RECOMMENDATIONS TO PM AND CJI FOR REFORMS IN LEGAL SYSTEM IN INDIA

3.4.2015
Hon’ble Mr. Narendra Modi,
Prime Minister of India
New Delhi.

Hon’ble Mr. Justice H.L.Dattu,
Chief Justice of India,
New Delhi.

SUB : RECOMMENDATIONS FOR REFORMS IN LEGAL SYSTEM IN INDIA

Hon’ble Prime Minister and Hon’ble Chief Justice,

The People of India and in particular the legal fraternity have high hopes and aspirations from the Prime Minister who is leading a single party government which was formed for the first time in thirty years and the Chief Justice of India who has had a distinguished judicial tenure contributing to a fair and efficient administration of justice. We demand the following reforms from your goodself:

1.   There should be financial independence of the Judiciary at all levels. There is an immediate need for improvement of infrastructure of the judiciary. Lack of it also results in delay in disposal of cases. Presently, the Judiciary has to look for approvals of the State for financial support. This is infraction of the basic structure of the Constitution of India which provides for independence of judiciary.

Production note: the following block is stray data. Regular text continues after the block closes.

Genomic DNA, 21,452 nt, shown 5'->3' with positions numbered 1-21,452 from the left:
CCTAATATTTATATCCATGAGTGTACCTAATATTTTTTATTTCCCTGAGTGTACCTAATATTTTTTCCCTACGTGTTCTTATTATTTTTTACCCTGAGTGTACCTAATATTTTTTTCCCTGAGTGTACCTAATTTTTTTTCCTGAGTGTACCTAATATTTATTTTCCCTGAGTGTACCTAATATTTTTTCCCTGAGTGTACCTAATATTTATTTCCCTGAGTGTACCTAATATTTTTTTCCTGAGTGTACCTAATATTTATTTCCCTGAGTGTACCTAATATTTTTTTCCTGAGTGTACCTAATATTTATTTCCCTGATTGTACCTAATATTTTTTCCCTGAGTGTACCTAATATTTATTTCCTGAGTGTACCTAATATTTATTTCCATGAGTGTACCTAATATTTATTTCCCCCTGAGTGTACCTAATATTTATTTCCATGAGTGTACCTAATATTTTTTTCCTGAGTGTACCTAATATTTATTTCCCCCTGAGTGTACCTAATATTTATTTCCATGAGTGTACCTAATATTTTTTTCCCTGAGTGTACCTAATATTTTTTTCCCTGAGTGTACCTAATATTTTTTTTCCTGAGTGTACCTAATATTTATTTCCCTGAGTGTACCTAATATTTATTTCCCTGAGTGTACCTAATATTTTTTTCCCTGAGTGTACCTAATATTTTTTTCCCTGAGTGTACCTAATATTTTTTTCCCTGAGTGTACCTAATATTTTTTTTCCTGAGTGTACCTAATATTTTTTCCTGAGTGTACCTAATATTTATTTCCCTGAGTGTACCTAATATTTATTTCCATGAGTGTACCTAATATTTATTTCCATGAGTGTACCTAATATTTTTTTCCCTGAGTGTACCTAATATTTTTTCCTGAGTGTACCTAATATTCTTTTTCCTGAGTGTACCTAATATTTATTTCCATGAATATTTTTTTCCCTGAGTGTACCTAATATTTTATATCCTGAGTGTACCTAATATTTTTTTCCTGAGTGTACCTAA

2.   In the National Judicial Appointments Commission, the two “eminent personalities” are to be nominated by a committee comprising of the Prime Minister, Chief Justice of India and Leader of Opposition in the Lok Sabha. It is suggested that the eminent personalities should not be lawyers, or relatives of any Judge or practising lawyer. This is required so that the nominated members can work impartially, without any bias and influence of any kind. Implementation of the proverb that ‘Justice should not only be done but should manifestly and undoubtedly be seen to be done’ must promptly be ensured.